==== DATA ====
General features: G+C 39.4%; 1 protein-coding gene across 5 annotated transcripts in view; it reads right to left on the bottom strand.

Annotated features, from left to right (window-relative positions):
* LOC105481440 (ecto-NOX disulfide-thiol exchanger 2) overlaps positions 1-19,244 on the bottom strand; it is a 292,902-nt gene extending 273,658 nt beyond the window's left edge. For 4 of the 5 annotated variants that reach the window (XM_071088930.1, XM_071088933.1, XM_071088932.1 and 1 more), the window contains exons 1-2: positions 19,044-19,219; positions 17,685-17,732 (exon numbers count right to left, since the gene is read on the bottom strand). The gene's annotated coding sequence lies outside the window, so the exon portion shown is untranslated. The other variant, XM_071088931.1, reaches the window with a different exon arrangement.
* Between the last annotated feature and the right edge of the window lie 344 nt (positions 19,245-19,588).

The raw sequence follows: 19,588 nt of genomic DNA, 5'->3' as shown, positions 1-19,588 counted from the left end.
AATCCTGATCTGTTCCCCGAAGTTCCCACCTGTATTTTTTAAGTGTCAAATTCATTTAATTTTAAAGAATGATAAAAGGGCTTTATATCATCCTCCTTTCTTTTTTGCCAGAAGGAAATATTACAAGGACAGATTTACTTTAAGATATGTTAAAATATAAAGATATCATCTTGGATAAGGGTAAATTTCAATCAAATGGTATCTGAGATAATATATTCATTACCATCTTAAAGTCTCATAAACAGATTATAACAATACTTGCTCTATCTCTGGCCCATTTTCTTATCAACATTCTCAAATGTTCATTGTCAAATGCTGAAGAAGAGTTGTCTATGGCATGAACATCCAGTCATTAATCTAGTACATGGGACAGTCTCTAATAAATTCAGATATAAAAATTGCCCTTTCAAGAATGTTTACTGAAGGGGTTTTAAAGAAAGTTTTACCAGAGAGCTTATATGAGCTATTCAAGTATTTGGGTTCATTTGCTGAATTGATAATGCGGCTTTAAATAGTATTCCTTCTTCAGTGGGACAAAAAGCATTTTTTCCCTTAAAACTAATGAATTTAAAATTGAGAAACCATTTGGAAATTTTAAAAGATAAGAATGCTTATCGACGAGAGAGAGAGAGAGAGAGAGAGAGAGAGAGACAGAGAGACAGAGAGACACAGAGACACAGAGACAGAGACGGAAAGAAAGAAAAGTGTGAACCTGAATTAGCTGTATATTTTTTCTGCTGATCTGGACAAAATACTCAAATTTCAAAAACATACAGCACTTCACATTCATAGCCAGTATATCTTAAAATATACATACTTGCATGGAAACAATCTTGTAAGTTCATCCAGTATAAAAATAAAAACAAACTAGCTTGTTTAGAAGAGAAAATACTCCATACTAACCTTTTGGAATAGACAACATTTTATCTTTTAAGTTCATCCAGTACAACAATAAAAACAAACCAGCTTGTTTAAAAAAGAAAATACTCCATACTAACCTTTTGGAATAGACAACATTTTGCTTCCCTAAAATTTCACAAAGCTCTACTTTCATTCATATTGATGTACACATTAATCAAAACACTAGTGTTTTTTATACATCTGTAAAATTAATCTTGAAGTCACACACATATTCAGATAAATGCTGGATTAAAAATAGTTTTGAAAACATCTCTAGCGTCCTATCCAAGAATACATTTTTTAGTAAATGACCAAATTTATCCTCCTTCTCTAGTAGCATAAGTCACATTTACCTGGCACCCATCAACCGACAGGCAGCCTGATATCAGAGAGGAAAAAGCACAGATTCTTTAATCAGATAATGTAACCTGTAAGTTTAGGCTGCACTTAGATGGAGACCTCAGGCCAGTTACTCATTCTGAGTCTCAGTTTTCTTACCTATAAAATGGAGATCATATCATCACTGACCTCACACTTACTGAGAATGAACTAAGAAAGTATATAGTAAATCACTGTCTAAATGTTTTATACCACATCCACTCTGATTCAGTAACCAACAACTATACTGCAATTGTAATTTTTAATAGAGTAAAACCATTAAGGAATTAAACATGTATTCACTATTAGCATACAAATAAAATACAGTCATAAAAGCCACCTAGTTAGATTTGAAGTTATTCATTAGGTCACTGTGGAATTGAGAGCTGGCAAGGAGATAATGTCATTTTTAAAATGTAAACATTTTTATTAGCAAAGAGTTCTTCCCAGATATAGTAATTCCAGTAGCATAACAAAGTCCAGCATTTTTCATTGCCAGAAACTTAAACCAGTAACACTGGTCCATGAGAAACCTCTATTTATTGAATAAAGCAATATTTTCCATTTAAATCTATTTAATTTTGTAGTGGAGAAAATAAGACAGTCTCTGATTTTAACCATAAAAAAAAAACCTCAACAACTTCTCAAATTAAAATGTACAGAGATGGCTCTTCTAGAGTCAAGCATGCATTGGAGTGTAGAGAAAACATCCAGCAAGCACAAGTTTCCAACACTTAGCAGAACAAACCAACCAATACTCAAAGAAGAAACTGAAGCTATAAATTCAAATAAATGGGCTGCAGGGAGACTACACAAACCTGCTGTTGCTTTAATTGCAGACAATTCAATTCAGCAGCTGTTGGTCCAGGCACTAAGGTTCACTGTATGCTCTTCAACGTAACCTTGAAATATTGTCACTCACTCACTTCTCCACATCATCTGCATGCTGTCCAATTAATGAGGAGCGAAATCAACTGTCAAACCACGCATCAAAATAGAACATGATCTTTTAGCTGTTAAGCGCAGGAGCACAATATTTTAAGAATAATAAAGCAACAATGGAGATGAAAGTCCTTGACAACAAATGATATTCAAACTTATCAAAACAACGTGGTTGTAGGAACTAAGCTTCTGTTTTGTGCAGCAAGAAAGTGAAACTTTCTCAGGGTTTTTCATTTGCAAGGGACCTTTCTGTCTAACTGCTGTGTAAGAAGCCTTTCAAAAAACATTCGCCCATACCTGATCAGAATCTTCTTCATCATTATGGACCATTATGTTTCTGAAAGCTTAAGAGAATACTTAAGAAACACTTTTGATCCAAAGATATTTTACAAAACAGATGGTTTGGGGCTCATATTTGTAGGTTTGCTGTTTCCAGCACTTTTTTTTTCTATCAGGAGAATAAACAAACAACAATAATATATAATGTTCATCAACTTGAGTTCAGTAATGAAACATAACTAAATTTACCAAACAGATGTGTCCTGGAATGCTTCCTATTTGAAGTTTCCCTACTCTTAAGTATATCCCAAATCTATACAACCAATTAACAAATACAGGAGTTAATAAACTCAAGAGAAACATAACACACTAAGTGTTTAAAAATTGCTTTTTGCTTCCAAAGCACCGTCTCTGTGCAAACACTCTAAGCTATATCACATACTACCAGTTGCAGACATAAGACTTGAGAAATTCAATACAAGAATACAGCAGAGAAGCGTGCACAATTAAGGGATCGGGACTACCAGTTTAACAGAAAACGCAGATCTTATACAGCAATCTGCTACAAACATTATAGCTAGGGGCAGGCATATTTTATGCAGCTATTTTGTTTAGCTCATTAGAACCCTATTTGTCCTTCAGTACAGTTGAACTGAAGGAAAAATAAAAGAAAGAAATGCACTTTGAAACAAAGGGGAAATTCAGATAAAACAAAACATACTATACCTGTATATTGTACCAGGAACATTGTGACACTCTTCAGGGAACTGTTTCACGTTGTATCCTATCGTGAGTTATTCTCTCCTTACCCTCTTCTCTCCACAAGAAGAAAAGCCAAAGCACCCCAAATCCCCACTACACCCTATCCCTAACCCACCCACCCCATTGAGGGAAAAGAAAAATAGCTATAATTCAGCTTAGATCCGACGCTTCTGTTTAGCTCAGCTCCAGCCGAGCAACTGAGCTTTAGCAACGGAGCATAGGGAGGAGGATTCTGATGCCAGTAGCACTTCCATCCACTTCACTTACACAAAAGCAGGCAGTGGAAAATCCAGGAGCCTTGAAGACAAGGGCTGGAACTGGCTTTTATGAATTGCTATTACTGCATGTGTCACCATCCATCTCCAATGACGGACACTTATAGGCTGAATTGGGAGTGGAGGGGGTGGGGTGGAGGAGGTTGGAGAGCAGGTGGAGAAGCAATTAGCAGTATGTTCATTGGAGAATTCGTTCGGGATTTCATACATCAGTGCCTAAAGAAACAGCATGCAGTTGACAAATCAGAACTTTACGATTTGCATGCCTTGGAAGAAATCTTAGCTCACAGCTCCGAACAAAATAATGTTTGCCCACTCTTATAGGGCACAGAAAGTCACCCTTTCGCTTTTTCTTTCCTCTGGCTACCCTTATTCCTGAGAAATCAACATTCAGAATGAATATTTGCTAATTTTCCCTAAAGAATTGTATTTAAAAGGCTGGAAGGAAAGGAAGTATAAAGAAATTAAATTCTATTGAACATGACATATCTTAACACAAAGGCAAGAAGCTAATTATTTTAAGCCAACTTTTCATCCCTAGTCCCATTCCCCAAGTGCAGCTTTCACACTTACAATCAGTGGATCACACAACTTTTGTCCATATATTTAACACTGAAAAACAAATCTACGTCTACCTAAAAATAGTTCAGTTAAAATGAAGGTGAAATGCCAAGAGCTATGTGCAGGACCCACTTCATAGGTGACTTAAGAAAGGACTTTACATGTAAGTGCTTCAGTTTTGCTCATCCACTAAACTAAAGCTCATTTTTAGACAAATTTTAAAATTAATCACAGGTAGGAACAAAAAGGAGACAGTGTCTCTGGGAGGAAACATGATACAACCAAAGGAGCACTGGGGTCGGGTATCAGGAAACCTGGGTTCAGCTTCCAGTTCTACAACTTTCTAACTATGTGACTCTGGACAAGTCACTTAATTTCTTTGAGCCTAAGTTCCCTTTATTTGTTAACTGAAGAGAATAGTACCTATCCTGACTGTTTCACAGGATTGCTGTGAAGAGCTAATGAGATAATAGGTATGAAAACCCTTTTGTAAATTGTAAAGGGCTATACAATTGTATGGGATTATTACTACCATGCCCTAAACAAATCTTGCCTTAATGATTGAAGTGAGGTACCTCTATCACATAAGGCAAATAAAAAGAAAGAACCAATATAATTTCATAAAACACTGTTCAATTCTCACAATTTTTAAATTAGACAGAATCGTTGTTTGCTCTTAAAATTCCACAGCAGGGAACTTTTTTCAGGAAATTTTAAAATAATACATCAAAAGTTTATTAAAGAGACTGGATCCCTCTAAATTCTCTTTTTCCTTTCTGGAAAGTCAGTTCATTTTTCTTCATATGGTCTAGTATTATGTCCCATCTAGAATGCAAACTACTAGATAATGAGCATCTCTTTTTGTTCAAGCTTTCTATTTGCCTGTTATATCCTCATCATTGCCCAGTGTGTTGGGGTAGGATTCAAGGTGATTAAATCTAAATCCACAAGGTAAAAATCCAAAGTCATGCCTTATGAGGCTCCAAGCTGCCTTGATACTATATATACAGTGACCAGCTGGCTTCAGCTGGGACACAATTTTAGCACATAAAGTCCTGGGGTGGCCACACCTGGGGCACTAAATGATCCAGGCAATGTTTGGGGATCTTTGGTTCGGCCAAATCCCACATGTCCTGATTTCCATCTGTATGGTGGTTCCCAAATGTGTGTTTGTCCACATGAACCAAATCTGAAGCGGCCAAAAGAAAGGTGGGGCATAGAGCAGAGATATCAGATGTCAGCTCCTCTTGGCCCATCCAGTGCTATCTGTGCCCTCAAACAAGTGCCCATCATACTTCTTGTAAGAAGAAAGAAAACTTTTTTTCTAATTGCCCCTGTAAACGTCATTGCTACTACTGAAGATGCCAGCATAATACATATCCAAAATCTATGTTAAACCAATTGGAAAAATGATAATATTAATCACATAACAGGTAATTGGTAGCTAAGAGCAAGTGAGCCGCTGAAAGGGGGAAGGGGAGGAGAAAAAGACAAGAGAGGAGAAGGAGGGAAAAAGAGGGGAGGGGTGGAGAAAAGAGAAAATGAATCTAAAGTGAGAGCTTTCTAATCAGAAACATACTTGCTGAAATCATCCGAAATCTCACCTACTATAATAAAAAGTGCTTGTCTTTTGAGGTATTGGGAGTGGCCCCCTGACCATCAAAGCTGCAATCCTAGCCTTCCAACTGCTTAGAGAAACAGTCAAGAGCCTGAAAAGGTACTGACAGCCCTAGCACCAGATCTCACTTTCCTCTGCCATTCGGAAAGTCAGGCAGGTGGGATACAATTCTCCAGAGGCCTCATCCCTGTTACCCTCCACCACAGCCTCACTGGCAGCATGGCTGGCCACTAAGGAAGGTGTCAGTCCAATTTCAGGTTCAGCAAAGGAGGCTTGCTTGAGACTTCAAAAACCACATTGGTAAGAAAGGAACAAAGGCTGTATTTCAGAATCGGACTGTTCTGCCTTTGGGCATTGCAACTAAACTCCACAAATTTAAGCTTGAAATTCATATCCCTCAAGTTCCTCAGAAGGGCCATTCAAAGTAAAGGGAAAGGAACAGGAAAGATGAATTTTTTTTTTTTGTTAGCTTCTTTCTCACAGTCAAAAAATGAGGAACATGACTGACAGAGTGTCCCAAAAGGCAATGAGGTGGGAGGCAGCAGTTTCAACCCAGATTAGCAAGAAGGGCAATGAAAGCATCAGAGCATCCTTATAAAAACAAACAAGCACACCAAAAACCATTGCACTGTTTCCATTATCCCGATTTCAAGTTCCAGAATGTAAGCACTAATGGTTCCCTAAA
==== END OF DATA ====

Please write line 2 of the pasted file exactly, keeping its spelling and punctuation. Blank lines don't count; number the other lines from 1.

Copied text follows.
Annotated features, from left to right (window-relative positions):